Let’s get this out of the way first: In general, men suck. 
I’ve seen perfectly reasonable-sounding men suddenly turn into raging douchebags when their advances were turned down.
I don’t (just) mean "when they were dumped" here. I’ve had multiple women show me messages where after only two or three exchanges, the women politely said they weren’t interested, and the immediate response was "you’re a bitch"… or worse. And the odds that a male ex will assault the woman who broke up with him are downright depressing.
One completely understandable response to this abhorrent male behavior pattern is that women will often give a series of reasons why they do not want (or do not want to continue) a relationship.
That makes sense. If there’s an external reason – scheduling, distance, still recovering from a past relationship, whatever – then it can give the idea that if there’s anyone/anything to be mad at, it’s not the woman who doesn’t want a relationship. And too often, men are so pushy and insistent and entitled that they will not stop until a "reason" is given – for example, naming themselves the "property" of another man (e.g. "I have a boyfriend/husband"). 
But sometimes that can get exactly the opposite response than women want.
For example, I’m a problem-solver. If I’m told that someone simply isn’t into me – which has happened a fair bit over my lifetime – that can suck, but there’s nothing really to be done about that. It is not a solvable problem, it just is.
If, instead, what I hear is "We can’t date because of [insert an external reason here]," then that means the problem is just that external reason. For example, "my schedule is too busy to date" translates as "but if my schedule was less busy, we would be dating." That’s a logistics problem to solve.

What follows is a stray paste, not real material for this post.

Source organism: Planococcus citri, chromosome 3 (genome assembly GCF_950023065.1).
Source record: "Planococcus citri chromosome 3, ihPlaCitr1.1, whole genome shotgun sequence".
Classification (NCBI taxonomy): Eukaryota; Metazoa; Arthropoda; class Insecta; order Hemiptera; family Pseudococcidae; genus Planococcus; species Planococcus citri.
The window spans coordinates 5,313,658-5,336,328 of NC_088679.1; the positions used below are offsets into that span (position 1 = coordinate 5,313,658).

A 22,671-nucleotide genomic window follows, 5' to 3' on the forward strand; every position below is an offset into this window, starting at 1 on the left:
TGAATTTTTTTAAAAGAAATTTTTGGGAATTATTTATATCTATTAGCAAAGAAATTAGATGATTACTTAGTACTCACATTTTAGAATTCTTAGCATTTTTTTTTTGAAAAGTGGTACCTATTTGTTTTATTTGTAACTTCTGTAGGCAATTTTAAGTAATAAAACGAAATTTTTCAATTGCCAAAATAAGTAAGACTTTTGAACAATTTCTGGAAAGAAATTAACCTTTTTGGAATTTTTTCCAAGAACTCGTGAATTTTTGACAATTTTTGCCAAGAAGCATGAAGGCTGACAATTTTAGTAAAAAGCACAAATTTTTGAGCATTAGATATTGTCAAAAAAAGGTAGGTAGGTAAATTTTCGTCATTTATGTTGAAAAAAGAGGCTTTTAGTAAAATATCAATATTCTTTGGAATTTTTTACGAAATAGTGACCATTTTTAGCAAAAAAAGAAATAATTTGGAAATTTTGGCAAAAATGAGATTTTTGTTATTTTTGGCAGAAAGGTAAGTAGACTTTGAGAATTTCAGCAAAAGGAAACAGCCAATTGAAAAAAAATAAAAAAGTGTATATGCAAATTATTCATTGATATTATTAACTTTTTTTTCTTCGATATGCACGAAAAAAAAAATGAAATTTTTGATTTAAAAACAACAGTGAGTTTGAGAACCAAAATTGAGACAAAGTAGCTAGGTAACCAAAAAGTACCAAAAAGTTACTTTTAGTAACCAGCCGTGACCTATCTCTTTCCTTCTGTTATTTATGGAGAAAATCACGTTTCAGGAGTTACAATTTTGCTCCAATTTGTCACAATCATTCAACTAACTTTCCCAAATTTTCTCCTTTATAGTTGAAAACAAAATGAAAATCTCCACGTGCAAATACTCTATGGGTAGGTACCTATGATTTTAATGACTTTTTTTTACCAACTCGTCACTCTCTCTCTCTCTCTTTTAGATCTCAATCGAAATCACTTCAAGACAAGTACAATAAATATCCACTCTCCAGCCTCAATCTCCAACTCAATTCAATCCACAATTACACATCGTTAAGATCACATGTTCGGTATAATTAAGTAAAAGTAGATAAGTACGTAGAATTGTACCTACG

That kind of problem solving is a great quality… if that’s really the reason.
But if that woman just doesn’t want to start – or wants to end – a relationship, then problem-solving is not the desired response. That problem-solving behavior might come across as annoying and pestering – or worse.
I know that I have screwed this up in exactly this way before I realized or figured out what was going on.
For me personally, yes, it’s a thing that I continue to address and work on in therapy.
For other men – I so strongly hope this isn’t just me! – who worry that they may accidentally do the same thing, a beta reader of this post had a great suggestion. "If the external problem seems difficult, but you have an idea of how to problem-solve it, throw it out there. But if that’s immediately followed by another external problem being brought up, that’s a flag that this is a problem that she does not want to solve, and it’s time to let it go." This is something men can do to fix this problem.
Given how awful men typically are toward women, I am not saying that women should be doing anything that feels unsafe to them. Every beta reader for this post told me they’d had experiences of men being awful when they were turned down.
So I offer this as a pragmatic suggestion :
If giving reasons why you’re not interested in a man is not having the effect you expect, it might be a misunderstanding rather than malice, and being blunt and honest may get your point across more effectively.
 IMHO, it’s the fault of the patriarchy, but let’s acknowledge that this is a redonkulous over-generalization I’m making. Further, because I’m talking about societal gender roles in our current culture, I’m using "men" and "women" to describe those roles. I’m curious how (or if) this plays out with trans or genderqueer folks, but since I don’t have any data, I’m not speculating and just limiting to talking about my own experience with these two roles.
 That this is true disgusts me, by the way. Women should not have to call themselves property to have their wishes respected. Period.
 Meaning this is not about protecting men’s feelings; this is about hopefully minimizing the conflict women have to endure.